There are a range of services sexual assault centres can offer survivors, which vary depending on the centre and the community. These services are generally provided free of charge and may be available to survivors as well as those impacted by the sexual assault of someone close to them.

Many sexual assault centres operate a free and confidential crisis line. Crisis line counsellors can offer emotional support and listen to you. They can help you explore what you need to cope after sexual assault, and can provide information about sexual assault trauma, reporting options and the legal rights of survivors, and referrals to other resources in the community.

Individual counselling programs or support groups may be available.

Sexual assault centres can provide advocacy for survivors in the medical and criminal justice systems.

Sexual assault Advocates may accompany survivors to medical appointments, police statements, or court appearances related to sexual assault. They can provide emotional support and help survivors advocate for their rights in these settings.

Advocates are knowledgeable about legal and medical options for survivors and can help you navigate making these choices. Advocates may assist survivors with in accessing their rights under the Victims Bill of Rights, such as compensation.

Even if you don’t seem to be physically injured, it is strongly encouraged to seek medical attention following a sexual assault. A medical practitioner can address concerns around sexually transmitted infections (STIs), pregnancy and emergency contraception, and other forms of Post-Exposure Prophylaxis.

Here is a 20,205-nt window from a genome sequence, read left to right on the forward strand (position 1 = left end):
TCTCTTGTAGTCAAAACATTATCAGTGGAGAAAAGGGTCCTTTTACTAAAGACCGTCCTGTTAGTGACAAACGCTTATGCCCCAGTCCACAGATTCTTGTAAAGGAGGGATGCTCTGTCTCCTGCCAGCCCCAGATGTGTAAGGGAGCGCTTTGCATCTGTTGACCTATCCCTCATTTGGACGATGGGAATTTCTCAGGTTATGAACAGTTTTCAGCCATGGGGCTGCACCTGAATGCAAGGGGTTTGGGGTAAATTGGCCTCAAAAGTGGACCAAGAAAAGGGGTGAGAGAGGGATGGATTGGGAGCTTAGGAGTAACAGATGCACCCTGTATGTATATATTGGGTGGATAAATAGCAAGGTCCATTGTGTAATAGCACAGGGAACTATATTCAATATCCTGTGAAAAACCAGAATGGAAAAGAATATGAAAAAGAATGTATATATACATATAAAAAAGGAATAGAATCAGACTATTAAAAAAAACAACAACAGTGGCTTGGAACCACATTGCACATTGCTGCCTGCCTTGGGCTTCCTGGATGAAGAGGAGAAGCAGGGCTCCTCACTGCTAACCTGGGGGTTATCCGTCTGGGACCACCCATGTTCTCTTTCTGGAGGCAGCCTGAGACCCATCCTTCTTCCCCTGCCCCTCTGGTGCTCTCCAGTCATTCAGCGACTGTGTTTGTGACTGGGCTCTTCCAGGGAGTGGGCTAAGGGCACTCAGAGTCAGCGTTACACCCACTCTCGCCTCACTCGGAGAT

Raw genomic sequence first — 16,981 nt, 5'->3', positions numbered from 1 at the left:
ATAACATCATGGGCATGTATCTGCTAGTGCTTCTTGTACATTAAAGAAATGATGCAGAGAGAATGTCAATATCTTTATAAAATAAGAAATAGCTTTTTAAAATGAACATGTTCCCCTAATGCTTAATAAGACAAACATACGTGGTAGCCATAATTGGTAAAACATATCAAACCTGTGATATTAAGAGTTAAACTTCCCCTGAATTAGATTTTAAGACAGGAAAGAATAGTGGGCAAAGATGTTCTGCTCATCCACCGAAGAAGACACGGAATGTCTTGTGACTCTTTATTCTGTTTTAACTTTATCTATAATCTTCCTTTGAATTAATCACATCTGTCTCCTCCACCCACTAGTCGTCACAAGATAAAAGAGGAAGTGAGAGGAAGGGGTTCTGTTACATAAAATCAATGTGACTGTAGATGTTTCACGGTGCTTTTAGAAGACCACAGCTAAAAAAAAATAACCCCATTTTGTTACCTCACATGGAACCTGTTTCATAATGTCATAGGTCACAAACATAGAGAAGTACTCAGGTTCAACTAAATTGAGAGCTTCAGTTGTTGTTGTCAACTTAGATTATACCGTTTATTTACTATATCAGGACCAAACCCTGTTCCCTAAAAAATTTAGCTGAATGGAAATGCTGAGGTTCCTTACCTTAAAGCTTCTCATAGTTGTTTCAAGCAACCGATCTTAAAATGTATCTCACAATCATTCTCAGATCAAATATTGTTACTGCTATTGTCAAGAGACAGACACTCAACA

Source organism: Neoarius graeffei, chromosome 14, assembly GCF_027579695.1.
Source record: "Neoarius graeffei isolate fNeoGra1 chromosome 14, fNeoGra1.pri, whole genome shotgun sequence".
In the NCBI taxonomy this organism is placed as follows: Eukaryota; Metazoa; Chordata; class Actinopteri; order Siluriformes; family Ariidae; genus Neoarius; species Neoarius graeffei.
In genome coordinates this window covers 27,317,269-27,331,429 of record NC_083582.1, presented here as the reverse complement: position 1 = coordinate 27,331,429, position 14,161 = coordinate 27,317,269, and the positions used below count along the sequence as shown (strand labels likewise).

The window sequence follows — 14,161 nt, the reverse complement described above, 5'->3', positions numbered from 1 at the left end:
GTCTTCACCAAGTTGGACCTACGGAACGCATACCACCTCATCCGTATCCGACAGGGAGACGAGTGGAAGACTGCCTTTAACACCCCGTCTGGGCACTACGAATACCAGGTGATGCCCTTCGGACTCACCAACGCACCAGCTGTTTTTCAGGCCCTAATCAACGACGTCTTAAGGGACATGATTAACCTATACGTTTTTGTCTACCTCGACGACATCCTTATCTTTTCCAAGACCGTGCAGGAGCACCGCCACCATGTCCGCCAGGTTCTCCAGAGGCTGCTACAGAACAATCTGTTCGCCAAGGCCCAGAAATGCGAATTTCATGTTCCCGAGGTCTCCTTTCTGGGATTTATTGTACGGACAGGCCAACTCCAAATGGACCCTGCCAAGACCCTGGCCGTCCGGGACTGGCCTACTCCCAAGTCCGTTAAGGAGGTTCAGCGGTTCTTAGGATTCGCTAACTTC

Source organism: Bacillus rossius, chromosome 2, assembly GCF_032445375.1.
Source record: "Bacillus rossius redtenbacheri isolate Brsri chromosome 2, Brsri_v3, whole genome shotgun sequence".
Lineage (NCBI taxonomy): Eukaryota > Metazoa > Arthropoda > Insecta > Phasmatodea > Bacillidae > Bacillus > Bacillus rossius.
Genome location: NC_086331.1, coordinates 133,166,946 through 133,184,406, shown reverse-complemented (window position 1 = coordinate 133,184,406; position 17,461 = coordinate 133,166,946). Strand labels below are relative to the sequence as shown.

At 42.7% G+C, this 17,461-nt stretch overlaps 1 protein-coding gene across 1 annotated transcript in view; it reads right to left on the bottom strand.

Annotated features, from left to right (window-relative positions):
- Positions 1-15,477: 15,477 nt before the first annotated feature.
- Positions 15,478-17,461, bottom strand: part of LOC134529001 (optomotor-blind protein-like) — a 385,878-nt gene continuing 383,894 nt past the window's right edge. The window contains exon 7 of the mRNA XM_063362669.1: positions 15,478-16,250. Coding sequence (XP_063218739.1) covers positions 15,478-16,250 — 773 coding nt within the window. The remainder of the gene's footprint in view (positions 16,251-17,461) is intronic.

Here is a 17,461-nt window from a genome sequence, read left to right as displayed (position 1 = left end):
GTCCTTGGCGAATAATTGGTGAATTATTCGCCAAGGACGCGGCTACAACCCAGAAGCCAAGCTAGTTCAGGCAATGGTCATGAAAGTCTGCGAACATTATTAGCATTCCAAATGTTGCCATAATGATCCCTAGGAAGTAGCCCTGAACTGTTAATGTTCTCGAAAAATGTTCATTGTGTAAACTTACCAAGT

You can have a support person of your choice such as a friend, family member, or Advocate accompany you throughout the medical care process. 

A sexual assault forensic exam is an exam that has two purposes: to attend to any medical concerns the survivor may have following the assault, and to collect evidence for the purpose of a criminal investigation. You can still access medical care without involving the police. 

If possible, avoid bathing, showering, brushing teeth, eating or drinking before a forensic exam. If you already have, that is okay and you can still be examined. Some communities offer a Forensic Hold that allow you to store the evidence for up to one year which gives time to consider your reporting options. 

A Sexual Assault Nurse Examiner (SANE) is a nurse that has specialized training to provide information and choices around medical care and reporting options to anyone who has been sexually assaulted. Sexual Assault Nurse Examiners can provide forensic exams to collect evidence for the purpose of a criminal investigation. SANEs can refer survivors to counselling and other resources to help heal after sexual assault. Contact your local sexual assault centre for information about SANE programs near you.